The viewer’s response to grotesque can be subjective. What do you think are some effects that the grotesque triggers in viewers that interests you?
It is very subjective, it all depends on how much exposure they have to the grotesque. I think I had a lot or way too much [exposure to the grotesque] ... which is helpful in the form of mortality preparation. My mother had a parenting style that I’d describe as hyperactive imagination towards the morbid. This usually reared its head in explaining cause-and-effect situations in an effort to prepare me for the worst and persuade me into avoiding high-risk situations. Unlimited access to many age-restricted movies at a young age through pay TV could also be a culprit. In terms of other people’s reaction, I have friends who can not watch violent and gruesome things because they just don’t want to feel that way, or want to know that other humans imagine these things, so that is the range. But for me, I do it from the point of satire, the absurd and the exaggerated. Exaggeration is a pretty essential trait of Cantonese culture.
You mentioned that your mother would tell you gruesome bad things, so do you think these fearful childhood memories play an important role in your artistic practice?
Definitely for the ghost story series I was focusing on that. I was definitely afraid of the things that my mom told me, but once I realized that they were not true, I found them hilarious and really imaginative. I was trying to make these connections with fear as a form of control and how there is scale of it. There is the nostalgic, parental, folksy version that your mother uses as a form of ethical development. Then there is the larger socio-political version, where governments would use fear as a form of control over the population. I watched a BBC documentary called “The Power of Nightmares” by director Adam Curtis, and it neatly summed up how fear can be used as a form of propaganda or control over populations. Horror Fable was a reaction to that and an attempt to satirize this unrelenting prevalence of fear in our society by using folksy inspiration from my mother. I have a tendency of taking something that is personal and then projecting it onto more universal cultural issues.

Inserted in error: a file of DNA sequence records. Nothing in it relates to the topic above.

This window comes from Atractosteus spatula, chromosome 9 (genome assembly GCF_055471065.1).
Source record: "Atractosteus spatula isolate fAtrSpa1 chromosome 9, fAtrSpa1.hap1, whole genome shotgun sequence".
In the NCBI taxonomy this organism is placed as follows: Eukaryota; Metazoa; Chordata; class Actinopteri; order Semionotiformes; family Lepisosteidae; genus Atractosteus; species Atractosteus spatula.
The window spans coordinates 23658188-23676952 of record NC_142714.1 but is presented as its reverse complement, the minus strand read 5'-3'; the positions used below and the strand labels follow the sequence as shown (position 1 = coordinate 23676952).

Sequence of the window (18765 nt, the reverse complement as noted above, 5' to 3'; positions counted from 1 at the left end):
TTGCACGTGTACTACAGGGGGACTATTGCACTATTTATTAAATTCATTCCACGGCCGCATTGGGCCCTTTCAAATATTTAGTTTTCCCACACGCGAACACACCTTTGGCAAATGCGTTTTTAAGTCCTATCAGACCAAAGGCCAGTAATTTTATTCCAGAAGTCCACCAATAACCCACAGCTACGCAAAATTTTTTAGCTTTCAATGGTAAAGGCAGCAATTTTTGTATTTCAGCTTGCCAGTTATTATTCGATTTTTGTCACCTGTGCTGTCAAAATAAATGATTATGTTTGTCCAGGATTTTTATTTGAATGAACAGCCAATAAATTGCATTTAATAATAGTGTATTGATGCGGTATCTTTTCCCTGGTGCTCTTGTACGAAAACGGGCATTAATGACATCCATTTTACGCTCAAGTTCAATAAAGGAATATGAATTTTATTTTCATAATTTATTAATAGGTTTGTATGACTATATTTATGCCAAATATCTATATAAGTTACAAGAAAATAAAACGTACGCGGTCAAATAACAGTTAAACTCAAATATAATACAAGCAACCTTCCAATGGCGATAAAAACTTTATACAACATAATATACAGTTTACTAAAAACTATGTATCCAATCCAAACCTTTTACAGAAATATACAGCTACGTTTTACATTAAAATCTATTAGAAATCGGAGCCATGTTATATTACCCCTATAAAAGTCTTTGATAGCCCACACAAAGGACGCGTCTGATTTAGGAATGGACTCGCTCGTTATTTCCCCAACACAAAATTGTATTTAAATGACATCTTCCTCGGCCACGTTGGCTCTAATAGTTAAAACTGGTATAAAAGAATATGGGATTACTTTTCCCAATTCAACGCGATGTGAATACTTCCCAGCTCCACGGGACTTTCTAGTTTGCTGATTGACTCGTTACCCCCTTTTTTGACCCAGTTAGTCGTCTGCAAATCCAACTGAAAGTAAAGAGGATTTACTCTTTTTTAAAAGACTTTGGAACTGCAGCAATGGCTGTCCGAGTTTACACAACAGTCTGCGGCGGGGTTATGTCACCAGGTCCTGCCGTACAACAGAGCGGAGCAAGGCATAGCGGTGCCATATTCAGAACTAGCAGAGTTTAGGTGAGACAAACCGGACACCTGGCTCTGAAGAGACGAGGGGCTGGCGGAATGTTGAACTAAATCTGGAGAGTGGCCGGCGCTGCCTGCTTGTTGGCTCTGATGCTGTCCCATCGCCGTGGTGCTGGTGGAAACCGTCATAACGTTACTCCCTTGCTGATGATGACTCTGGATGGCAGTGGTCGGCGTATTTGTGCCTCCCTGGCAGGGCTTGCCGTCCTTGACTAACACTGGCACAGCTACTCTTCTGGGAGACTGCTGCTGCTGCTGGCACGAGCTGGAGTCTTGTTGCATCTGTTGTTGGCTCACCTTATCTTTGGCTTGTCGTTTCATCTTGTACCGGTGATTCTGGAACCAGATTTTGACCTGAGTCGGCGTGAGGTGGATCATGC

What do you believe contemporary art should do?
I understand that everyone does their own thing so I don’t want to be the voice of authority. My concern is about what I am doing and how I am adding to the discussion. I would say that I try to make work that addresses some obscured facets of our culture. I believe in making work that is accessible, centered on play, and is not geared to an exclusive audience, or a hyper-cloistered intelligentsia. That is why I tend to use pop culture and familiar forms of reference points. If people want to dig deeper into it, then they can uncover more dimensions and connections beyond the visual aspects of the work. I certainly pride myself on technique and expanding and perfecting the formal act of art-making. I’m old school in thinking that the hand is still important; that it’s real, and that the physicality and ritual of making should still be at the heart of any practice. I don’t want to feel penalized for having chops. It is important that art provides a voice for the marginalized, while also playing a role in adjusting history to account for suppressed narratives. I feel lucky in a certain way because I have had a life with many diverging experiences growing up in many different contexts. It helps to broaden my perspective. I feel like sometimes there is art that tries too hard to conjure meaning or comes from a disingenuous place. I try to make work that can critically address issues surrounding some strain of the current cultural climate while remaining honest to who I am and my visual language.
Angela Ko is an emerging multidisciplinary Taiwanese artist based in Vancouver, Canada. Ko’s practice included Print Media, video installation, and sculpture. After completed her BFA Visual Art degree at University of British Columbia, Ko took interest in curatorial practice and is currently interning with Contemporary Art Gallery in Vancouver, BC.